Introduction to Docker, Kubernetes and Helm

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Containerization has become very popular during the last few years, especially given the growth of microservices architectures and cloud services. Using a stack such as Docker, Kubernetes and Helm can make one’s life easier in terms of building, running and deployment options as an introduction to containerization and Azure API Management.

Let’s go through the basics of each of the three tools, understand how they work, and the benefits they could bring to our day-to-day activities.

Using Docker for containerization

Docker is a software program that performs operating-system-level virtualization, also known as “containerization”. You can create Docker image files in which you describe what will be copied in the Docker “image”, what will be run, dependencies and so on. Then you can run that image as a “container” in Docker. Images can be saved to a repository so anyone can run it without having to take the code and build it.

Having all libraries and dependencies built as a single package in the Docker image you can run the application on any machine and have the same behavior. This way you can avoid conflicts between libraries or system settings that sometimes appear when running an application directly in the OS or in an application server.

You can install Docker from here.

 

Leverage Kubernetes in containerized applications

Kubernetes is an open-source system for automating deployment, scaling, and management of containerized applications.

Kubernetes  is even more helpful when running a complex application based on containers. It interacts with several groups of containers and automates various manual processes: controls which server will host the container, how it will be launched etc.

These are some key features of Kubernetes:

  • Provides additional services: management of containers, security, networking and storage services
  • Self-monitoring: checks constantly the health of nodes and containers
  • Horizontal scaling: scale resources not only vertically but also horizontally, easily and quickly
  • Storage orchestration: mounts and add storage system of your choice to run apps
  • Automates rollouts and rollbacks: if something goes wrong after a change in your application, Kubernetes will rollback for you
  • Container balancing: Kubernetes always knows where to place containers, by calculating the “best location” for them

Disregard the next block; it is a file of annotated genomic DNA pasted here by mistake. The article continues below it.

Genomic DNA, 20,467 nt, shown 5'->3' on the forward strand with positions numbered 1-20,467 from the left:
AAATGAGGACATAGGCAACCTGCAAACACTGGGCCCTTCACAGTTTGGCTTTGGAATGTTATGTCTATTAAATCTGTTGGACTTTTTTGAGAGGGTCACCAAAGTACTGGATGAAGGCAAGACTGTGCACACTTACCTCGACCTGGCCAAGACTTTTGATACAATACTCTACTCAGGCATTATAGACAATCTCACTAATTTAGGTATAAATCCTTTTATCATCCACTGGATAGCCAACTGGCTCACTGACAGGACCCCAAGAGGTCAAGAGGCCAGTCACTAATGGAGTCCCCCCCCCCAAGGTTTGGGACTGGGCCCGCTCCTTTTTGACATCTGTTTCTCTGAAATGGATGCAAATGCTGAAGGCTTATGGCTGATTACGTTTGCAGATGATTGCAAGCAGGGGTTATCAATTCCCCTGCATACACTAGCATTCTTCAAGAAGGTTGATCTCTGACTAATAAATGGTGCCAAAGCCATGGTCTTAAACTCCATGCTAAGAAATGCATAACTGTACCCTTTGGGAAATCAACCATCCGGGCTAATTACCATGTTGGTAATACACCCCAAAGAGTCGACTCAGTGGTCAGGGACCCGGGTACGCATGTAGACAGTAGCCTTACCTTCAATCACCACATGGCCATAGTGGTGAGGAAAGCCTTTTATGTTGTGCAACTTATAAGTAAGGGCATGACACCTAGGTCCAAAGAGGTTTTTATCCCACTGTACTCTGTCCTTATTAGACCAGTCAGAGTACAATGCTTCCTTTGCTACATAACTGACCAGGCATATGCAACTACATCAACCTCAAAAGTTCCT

• Run everywhere: Kubernetes is an open-source tool and gives you the freedom to take advantage of on-premises, hybrid, or public cloud infrastructure, letting you move workloads to anywhere you want

 

Kubernetes cluster structure

A Kubernetes cluster consists of a set of worker nodes that run containerized applications. The nodes host pods which are parts of the application. The cluster is controlled through a master. The master contains an API server that receives commands (as JSON or YAML) from kubectl (a CLI on the local workstation).

 

Kubernetes cluster structure
Kubernetes cluster structure

 

Simplify packaging and deployment of applications with Helm

Handling a complex application on Kubernetes can be quite difficult and would involve many Kubernetes resources. Helm steps in to simplify things; it allows the packaging and deployment of applications on a Kubernetes cluster.

Helm is a package manager, it bundles files for an application (config-map.yaml, deployment.yaml, service.yaml). The files are templatesthat are combined with configurable valuesthat are set in files (values.yaml) or during runtime. The collection of templates and value files is called a Helm chart.

Once you have the application described as a Helm chart you can install, update or delete the chart from the Kubernetes cluster using Helm. Helm also allows you to install the same chart multiple times with different runtime values, thus obtaining multiple releases for the same application.

Another advantage of Helm is the installation of 3rd party applications or community charts. You can simply add the Helm repository that contains the community chart you need, and in one command you can install it in the cluster.

Key features of using Helm:

  • Manage complexity: define, install, and upgrade even the most complex Kubernetes application
  • Simple sharing: charts are easy to create, version, share and publish
  • Easy updates
  • Rollbacks with Helm rollback

 

Conclusions

Docker, Kubernetes, and Helm are useful tools to master. With Docker you can easily run an application on multiple machines and be sure you obtain the same behavior, you can scale up with Kubernetes and deploy multiple services into a cluster, and then package all your services into a proper multiservice application with a Helm chart.

Containerization and Azure API Management have been the topic of the most recent meetup in Craiova. Learn more about our upcoming events here and join our MeetUp group to stay up to date with future sessions. For more information on an introduction to containerization and Azure API Management or complex project deployments, don’t hesitate to contact us.

Resources:

  • https://medium.com/@kelvin_sp/docker-introduction-what-you-need-to-know-to-start-creating-containers-8ffaf064930aa
  • https://kubernetes.io/docs/tutorials/kubernetes-basics/create-cluster/cluster-intro/
  • https://helm.sh/docs/using_helm/#quickstart

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